As per the provisions of Tenth- Schedule, an elected member is liable to be defected if he joins another party after such election but a nominated member by a particular party is not liable to be defected if he joins another party within six months of such nomination.[15] This discrimination is illogical as an elected member who is accountable to his constituency is discouraged to join another party even for the interest of his constituency whereas a nominated member who is nominated by a particular party and not accountable to anyone except his party, can join another party within six months of such nomination. Therefore, this provision contradicts the very objectives of anti-defection law and does not serve any purpose.
  1. Accountability of Executive to Legislature
As per the provisions of Articles 75 (3) and 113 of the Constitution, the council of ministers is collectively responsible to the Parliament.[16] It means ministers play a dual role of executive and legislative. But, in case the ruling party issues a whip on a certain matter, all the ministers are duty bound to follow the same irrespective of their dissent in the Parliament. Consequently, the ministers are forced to play only one role which is the role of executive only because of the party whip. Therefore, it defeats the objective of the said provisions of the Constitution.
  1. Speaker’s Decisive Power:
In India, speaker is a political person though he leaves the party when elected as the speaker. However, the possibility of favouritism cannot be ruled out. There is a lack of uniformity in the decisions of the speakers of different states legislative assemblies in a similar situation. One of such circumstances occurred in the case of G. Vishwanathan v. Speaker TN Legislative Assembly where it was seen that an MLA who was expelled from the party was declared to be “unattached” member and therefore allowed to cast his vote.[17] But such a provision is nowhere mentioned in the Tenth Schedule. Whereas, in Sharad Yadav and Anwar Ali defection case, the decision of the Chairman of the Rajya Sabha was alleged to be politicised as Principle of Natural Justice was allegedly not followed by the Chairman of the Rajya Sabha.[18] This shows that the Anti-Defection law failed to bring uniformity in the decisions of different speakers in a similar situation due to the possibility of favouritism.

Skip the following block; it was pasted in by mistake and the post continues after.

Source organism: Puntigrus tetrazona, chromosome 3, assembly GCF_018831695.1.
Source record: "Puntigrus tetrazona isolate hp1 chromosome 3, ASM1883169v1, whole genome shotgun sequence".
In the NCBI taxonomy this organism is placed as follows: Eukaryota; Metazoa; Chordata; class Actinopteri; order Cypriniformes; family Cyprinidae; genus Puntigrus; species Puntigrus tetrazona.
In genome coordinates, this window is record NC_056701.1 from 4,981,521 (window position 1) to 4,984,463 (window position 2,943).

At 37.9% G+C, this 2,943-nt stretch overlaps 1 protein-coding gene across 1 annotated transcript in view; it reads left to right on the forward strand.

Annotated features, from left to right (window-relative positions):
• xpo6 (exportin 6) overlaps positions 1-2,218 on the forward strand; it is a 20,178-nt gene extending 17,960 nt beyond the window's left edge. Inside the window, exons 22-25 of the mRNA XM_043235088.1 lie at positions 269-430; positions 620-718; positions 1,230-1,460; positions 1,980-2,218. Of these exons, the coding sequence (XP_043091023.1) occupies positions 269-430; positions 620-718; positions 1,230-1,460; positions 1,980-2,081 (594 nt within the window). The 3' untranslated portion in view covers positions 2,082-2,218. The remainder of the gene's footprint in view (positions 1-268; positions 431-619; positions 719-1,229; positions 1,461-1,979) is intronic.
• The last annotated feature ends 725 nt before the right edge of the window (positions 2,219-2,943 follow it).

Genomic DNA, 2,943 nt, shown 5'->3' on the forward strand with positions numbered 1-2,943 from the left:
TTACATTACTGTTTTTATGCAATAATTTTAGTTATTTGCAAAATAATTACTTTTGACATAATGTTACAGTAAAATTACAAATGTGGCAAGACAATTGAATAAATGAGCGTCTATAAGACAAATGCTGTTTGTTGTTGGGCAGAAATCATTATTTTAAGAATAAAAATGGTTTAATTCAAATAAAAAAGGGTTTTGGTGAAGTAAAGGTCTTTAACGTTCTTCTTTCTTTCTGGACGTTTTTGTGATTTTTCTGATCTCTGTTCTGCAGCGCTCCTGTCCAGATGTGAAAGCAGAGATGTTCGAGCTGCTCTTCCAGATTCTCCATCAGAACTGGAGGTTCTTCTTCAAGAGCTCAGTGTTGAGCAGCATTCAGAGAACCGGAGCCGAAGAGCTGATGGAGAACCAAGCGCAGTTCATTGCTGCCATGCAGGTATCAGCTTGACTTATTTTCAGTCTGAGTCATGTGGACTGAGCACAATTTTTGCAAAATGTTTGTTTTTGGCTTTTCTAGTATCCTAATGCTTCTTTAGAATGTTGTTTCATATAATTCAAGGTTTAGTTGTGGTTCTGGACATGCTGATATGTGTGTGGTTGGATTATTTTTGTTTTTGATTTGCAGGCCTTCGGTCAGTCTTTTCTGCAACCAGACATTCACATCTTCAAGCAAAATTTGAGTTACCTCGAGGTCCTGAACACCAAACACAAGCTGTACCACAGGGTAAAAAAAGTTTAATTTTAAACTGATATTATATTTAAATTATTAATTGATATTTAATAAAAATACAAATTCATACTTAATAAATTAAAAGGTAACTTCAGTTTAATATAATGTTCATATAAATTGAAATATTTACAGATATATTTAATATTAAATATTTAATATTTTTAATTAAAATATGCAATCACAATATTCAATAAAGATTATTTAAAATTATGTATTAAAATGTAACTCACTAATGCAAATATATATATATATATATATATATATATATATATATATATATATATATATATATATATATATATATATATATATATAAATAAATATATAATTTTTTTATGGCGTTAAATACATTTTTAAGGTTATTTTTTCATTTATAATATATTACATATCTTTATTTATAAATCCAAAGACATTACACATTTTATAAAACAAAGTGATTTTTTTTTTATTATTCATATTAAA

1. Pre-Poll Alliance: A New Challenge
The anti-defection law does not have any provision for pre-poll alliance which came out to be a big loophole in the law. The logic behind bringing anti-defection law was that a candidate is elected by the people on the basis of the ideology of the party, therefore, the party should have control over the candidate. Similarly, in the pre-poll alliance also, people consider the coalition before voting. For example, a JD(U) candidate is voted by the supporters of RJD and Congress Parties in a particular constituency not because he is a member of JD(U) but because he is a member of the Alliance. However, if the Alliance is broken after the poll and that candidate along with his party JD(U) joins opposition party (BJP), he along with his party should be held liable under anti-defection law because he was voted because of pre-poll Alliance and not post-poll Alliance.